The latest City of Adelaide Census of Land Use and Employment, released this week, found the number of jobs in the CBD contracted even as the number of businesses grew.
According to the survey, 115,250 people were employed by 5196 city businesses in 2016.
That’s 6437 fewer employees and 141 more businesses than in 2014.
Fewer “knowledge” jobs
Despite State Government ambitions for South Australia to become “the knowledge state”, most of those job losses occurred in the “knowledge sector”, which the report defines to include information, media and telecommunications, financial and insurance services, professional, scientific and technical services, education and training, and the arts.
In 2014, there were 40,729 people employed in the sector, the report says.
By 2016, that number had shrunk to 35,650 – a loss of just over 5,000 workers or 12 per cent.
“This is due to a decrease in employment across all knowledge sectors, with the largest declines in the information, media and telecommunications industry (-1802)
and professional, scientific and technical services (-1968)” the report says.
“This reduction could be partly attributed to the reduction in the city based Telstra workforce and the reduction/amalgamation of internet service providers
The report attributes falling city employee numbers to a downsizing of existing businesses, “in response to current economic conditions”.
Telstra’s Pirie Street workforce has shrunk, as has employment in “corporate head office management services” at Santos and BHP due to the end of the mining boom.
“Another significant reduction has been in call centre operations where the workforces have been reduced or moved out of the City of Adelaide,” the report says.
Businesses that employed five or fewer staff members – “microbusinesses” – accounted for 54 per cent of establishments in the city in 2016.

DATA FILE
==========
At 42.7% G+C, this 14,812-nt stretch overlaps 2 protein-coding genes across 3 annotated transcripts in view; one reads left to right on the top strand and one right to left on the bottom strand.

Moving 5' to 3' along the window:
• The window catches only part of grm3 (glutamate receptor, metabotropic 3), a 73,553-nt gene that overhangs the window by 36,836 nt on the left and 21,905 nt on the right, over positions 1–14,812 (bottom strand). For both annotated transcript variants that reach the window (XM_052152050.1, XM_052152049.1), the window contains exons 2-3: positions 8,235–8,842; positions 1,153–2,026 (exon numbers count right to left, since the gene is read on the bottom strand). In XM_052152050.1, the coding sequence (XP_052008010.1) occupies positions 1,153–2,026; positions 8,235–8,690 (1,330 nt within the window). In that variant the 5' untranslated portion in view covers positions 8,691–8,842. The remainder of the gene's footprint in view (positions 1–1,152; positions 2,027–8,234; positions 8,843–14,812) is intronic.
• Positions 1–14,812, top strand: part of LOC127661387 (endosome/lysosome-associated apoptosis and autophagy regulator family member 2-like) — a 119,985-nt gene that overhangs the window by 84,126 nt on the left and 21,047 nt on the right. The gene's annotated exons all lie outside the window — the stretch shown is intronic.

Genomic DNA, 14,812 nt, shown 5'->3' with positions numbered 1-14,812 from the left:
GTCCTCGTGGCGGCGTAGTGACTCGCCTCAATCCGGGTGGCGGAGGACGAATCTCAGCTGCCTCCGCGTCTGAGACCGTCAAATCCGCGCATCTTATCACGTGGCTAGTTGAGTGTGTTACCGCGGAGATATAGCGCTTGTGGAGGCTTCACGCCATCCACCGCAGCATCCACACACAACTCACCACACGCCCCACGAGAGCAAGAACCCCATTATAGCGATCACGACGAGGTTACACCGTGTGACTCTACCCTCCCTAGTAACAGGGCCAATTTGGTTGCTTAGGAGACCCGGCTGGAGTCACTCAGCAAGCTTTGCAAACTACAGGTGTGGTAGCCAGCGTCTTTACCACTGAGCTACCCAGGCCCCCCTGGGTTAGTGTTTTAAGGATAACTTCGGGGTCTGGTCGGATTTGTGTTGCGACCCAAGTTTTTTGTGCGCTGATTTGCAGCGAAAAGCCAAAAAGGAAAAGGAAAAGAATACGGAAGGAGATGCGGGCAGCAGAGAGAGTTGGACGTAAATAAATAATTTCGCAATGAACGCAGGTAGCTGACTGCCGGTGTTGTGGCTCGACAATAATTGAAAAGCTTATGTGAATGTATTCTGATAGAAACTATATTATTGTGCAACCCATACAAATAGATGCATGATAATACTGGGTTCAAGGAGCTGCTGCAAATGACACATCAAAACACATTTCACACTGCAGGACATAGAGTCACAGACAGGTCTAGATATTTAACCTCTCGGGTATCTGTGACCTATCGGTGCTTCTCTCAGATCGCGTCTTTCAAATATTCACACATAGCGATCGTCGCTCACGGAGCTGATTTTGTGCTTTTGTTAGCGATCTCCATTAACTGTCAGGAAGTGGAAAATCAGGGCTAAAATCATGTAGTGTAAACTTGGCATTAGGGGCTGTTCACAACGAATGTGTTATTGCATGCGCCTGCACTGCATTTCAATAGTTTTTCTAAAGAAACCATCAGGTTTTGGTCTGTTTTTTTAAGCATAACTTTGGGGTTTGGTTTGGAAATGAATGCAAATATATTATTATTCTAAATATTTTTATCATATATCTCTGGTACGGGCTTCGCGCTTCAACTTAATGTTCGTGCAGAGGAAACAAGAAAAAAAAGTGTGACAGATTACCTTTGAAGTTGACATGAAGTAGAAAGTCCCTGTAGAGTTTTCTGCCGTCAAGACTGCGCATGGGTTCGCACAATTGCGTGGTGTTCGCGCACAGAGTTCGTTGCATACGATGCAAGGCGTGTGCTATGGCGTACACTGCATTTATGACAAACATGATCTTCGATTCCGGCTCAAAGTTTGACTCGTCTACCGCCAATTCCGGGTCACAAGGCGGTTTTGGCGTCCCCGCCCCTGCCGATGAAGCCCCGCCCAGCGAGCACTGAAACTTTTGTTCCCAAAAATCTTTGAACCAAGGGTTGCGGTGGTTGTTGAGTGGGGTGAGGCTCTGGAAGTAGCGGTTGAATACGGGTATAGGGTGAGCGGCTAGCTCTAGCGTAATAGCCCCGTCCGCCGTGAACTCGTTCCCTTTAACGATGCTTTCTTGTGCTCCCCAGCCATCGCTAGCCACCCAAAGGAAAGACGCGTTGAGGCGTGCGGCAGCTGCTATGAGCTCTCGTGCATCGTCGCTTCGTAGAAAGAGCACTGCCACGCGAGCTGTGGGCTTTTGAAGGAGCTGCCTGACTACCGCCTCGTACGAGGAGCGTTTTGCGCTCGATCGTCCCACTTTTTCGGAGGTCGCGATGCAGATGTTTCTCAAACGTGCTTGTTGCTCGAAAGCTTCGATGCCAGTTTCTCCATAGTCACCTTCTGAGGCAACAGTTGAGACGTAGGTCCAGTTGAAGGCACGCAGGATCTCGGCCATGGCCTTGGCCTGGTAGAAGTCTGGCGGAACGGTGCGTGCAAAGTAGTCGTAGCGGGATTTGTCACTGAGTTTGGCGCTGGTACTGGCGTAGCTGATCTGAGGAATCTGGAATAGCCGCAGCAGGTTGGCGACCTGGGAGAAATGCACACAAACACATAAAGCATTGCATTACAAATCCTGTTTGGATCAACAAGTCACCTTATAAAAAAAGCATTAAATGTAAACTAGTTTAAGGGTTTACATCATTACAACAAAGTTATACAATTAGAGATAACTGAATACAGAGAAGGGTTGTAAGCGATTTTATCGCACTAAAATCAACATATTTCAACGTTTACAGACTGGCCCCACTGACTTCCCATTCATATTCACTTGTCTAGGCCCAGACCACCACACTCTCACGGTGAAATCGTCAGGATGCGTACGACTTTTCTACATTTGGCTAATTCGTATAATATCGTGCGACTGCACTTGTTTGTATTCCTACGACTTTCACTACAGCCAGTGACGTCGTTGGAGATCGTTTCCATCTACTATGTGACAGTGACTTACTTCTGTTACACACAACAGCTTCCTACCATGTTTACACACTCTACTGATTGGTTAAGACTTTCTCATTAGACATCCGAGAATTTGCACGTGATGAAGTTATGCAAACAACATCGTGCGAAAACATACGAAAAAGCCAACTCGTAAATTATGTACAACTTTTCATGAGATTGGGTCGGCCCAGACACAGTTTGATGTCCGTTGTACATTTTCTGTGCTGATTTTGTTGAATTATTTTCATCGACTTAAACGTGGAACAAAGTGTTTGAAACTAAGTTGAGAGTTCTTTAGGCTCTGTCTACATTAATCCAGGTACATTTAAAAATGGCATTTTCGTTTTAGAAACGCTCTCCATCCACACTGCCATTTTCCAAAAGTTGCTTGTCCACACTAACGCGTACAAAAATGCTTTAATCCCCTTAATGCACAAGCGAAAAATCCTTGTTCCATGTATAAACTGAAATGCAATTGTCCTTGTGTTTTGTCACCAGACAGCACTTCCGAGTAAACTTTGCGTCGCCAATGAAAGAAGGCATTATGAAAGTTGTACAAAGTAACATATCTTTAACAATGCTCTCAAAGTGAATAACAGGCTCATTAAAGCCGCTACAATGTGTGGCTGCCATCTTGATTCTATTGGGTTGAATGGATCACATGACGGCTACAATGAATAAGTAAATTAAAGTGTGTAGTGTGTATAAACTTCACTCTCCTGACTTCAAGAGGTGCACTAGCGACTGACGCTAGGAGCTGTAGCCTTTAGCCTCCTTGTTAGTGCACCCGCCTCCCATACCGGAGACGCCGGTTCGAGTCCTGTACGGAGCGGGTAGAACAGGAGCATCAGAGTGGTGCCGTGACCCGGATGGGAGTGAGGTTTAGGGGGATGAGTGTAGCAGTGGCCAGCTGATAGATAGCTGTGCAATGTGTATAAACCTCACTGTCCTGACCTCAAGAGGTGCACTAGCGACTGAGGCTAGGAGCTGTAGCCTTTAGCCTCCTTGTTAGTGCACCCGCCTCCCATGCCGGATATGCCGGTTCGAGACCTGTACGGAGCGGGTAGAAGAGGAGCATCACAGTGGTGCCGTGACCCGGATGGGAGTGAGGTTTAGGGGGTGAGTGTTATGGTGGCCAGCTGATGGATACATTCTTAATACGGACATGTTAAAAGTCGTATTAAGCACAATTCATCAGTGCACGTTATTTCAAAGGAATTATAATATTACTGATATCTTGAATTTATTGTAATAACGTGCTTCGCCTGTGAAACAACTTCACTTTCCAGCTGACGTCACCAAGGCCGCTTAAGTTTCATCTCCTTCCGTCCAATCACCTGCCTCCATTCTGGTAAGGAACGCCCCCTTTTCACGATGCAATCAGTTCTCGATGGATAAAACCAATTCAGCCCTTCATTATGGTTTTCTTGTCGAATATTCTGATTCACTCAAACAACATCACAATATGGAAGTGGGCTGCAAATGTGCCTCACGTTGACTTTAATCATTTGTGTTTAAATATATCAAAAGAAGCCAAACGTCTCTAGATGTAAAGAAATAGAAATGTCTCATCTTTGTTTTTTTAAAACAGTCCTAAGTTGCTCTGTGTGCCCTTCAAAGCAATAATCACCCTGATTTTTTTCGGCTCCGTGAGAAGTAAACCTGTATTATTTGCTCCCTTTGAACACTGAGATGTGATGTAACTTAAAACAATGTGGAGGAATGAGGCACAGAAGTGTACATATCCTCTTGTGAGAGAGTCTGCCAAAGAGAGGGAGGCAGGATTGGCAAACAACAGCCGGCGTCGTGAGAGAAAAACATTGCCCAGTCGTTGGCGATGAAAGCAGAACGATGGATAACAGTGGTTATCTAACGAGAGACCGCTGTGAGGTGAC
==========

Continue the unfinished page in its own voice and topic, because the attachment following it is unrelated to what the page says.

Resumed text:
Medium sized businesses – 20 to 199 employees – accounted for a further 31 per cent.
Accommodation and food services saw the largest jump in new businesses over two years.
The report says this is partially due to a number of new hotels – such as the Ibis Adelaide, the Mayfair Hotel and Quest on King William Street – opening during the period, plus new cafés and restaurants, such as 2KW and Jamie’s Italian.
The “other services” sector – made up of a range of personal, religious, repair and maintenance services – also grew strongly.
This growth was mainly driven by newly opened hairdressing and beauty salons, and partially by the growing popularity of nail care services.
A little over 11 per cent of businesses who responded to the survey had been operating for less than a year.
In total, 136 “administrative and support services” businesses closed over the two-year period.
The number of administration businesses operating in the city fell by 119 and the number of finance and insurance businesses contracted by 47.
These business closures “contributed to a reduction in employment in the knowledge sector from 2014 to 2016,” the report says.
There were also nine fewer employment and recruitment businesses operating in Adelaide’s CBD by 2016.
Almost half of the business operators surveyed said a lack of sufficient parking for customers was a business disadvantage in the city an 26 per cent said the cost of parking for customers was a disadvantage.
Just under three per cent of the businesses contacted for the survey declined to be involved – a similar rate to previous years.
You can find the full report here.
The Adelaide City Census of Land Use and Employment is produced by the Adelaide City Council, twice in every five years.
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